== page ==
The idea of living off campus tends to be more appealing for reasons such as more freedom to come and go as a person wants, not having to deal with dorm monitors and more flexibility when choosing a roommate. First time college students considering off campus living arrangements will want to familiarize themselves with the lingo and how it applies to affording their own place.
The Security Deposit
Once you find a place off campus that you want to live, there’s more to the process than just saying, “I’ll take it!” and then proceeding with moving your stuff in. When renting, you’ll be required to put down a security deposit upfront. It’s the only way you’ll even be allowed into your new spot. Although the actual amount differs from property to property, it is typically the equivalent of the first month’s rent. Planning on bringing a pet? If they’re allowed, there’s more than likely going to be a separate deposit needed or the landlord could decide to increase the original amount of the security deposit.
The purpose of the security deposit isn’t to make a tenant’s life harder–it’s to make the landlord’s job easier. The money is kept by the landlord and only used in certain situations.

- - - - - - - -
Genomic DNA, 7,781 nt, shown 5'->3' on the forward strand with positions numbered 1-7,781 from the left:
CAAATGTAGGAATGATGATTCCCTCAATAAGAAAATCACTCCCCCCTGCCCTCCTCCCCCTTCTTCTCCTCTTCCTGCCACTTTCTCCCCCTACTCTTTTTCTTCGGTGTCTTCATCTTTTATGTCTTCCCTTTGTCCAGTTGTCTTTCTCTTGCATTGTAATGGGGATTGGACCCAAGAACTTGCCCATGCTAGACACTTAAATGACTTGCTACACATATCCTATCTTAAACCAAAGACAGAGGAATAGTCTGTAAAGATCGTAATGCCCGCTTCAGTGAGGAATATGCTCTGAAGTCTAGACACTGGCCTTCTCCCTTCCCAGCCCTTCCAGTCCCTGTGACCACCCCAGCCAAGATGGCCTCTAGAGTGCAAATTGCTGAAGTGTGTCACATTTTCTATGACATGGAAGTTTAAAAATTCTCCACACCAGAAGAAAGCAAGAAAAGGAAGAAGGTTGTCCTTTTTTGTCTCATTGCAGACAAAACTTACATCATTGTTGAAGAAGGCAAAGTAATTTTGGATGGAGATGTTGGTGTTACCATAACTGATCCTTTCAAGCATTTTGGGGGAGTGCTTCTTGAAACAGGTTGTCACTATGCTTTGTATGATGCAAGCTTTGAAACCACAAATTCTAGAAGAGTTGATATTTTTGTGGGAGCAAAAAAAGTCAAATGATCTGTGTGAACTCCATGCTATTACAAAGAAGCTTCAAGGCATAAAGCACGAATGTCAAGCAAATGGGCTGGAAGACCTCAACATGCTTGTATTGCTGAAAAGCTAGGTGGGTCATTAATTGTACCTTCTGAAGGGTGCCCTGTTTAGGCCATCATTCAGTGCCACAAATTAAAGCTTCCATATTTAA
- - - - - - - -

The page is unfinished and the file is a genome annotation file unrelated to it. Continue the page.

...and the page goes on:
For example, the deposit can be used in the event that a tenant can’t afford rent that month or if they cause damage to the property (those with pets who end up damaging/ruining the unit, the funds from the security deposit also covers this).
The good news is that if a student is a model tenant, pays their rent on time and takes care of the property/unit, they’ll be able to get that money back when they move out and/or if the terms of their lease expires and is not renewed.
College students typically have never had to pay for their own utilities before. Dorm living covers these costs but when choosing to live off campus, students will be responsible for paying this expense. Utilities describe using services such as the Internet, cable, electricity, heat and a phone line. Depending on where you plan on living, the rent amount might already include utilities (that’s if you’re lucky). If not, that means paying separate bills for those services.
While some utilities can be worked around, such as relying on a cell phone instead of a land line and skipping out on cable TV, things like heat and electricity are much harder to go without. So expect some of your funds to be dedicated to the utilities bill.
Landlords don’t just rent to anybody. To know they can trust a tenant, they’ll have to run a credit report. Because college students don’t usually have extensive credit histories to go off of, it helps to communicate your situation with the landlord and explain that what bills you do have, you always pay on time. Had credit issues in the past? It’s better to come clean about those circumstances–the credit report will be able to prove any inaccuracies or dishonesty on your part so be truthful.